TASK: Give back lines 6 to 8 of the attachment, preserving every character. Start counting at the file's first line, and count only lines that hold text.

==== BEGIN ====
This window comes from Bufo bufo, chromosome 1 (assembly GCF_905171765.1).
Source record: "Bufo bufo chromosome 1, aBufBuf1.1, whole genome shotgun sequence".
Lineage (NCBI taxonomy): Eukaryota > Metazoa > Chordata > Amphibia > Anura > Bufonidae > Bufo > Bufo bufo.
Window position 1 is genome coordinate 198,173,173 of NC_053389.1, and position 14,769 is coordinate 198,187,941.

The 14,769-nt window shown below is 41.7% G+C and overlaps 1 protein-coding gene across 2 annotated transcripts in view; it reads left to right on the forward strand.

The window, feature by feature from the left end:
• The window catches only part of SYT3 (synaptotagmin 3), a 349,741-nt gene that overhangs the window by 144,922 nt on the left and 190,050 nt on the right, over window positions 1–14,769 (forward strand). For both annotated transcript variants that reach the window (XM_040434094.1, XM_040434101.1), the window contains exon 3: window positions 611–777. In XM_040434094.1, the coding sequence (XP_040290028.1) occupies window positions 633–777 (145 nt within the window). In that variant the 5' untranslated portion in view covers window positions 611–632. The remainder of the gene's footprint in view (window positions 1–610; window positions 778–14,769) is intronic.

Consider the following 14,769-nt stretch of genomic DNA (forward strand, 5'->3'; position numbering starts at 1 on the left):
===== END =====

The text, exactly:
The window, feature by feature from the left end:
• The window catches only part of SYT3 (synaptotagmin 3), a 349,741-nt gene that overhangs the window by 144,922 nt on the left and 190,050 nt on the right, over window positions 1–14,769 (forward strand). For both annotated transcript variants that reach the window (XM_040434094.1, XM_040434101.1), the window contains exon 3: window positions 611–777. In XM_040434094.1, the coding sequence (XP_040290028.1) occupies window positions 633–777 (145 nt within the window). In that variant the 5' untranslated portion in view covers window positions 611–632. The remainder of the gene's footprint in view (window positions 1–610; window positions 778–14,769) is intronic.

Consider the following 14,769-nt stretch of genomic DNA (forward strand, 5'->3'; position numbering starts at 1 on the left):